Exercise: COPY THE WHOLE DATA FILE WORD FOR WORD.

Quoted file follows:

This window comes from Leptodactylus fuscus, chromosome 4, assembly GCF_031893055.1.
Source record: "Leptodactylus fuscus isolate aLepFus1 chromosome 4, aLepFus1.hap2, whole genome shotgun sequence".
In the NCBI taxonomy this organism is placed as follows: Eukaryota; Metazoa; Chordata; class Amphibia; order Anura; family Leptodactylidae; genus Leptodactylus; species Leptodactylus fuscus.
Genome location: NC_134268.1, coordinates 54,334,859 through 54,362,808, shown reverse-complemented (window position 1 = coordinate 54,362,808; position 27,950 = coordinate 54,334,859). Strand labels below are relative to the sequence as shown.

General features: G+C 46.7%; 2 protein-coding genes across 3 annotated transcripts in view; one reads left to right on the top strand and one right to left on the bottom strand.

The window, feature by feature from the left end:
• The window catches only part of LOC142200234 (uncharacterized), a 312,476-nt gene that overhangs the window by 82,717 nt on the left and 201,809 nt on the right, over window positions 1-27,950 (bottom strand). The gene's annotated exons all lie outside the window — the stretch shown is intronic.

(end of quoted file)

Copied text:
This window comes from Leptodactylus fuscus, chromosome 4, assembly GCF_031893055.1.
Source record: "Leptodactylus fuscus isolate aLepFus1 chromosome 4, aLepFus1.hap2, whole genome shotgun sequence".
In the NCBI taxonomy this organism is placed as follows: Eukaryota; Metazoa; Chordata; class Amphibia; order Anura; family Leptodactylidae; genus Leptodactylus; species Leptodactylus fuscus.
Genome location: NC_134268.1, coordinates 54,334,859 through 54,362,808, shown reverse-complemented (window position 1 = coordinate 54,362,808; position 27,950 = coordinate 54,334,859). Strand labels below are relative to the sequence as shown.

General features: G+C 46.7%; 2 protein-coding genes across 3 annotated transcripts in view; one reads left to right on the top strand and one right to left on the bottom strand.

The window, feature by feature from the left end:
• The window catches only part of LOC142200234 (uncharacterized), a 312,476-nt gene that overhangs the window by 82,717 nt on the left and 201,809 nt on the right, over window positions 1-27,950 (bottom strand). The gene's annotated exons all lie outside the window — the stretch shown is intronic.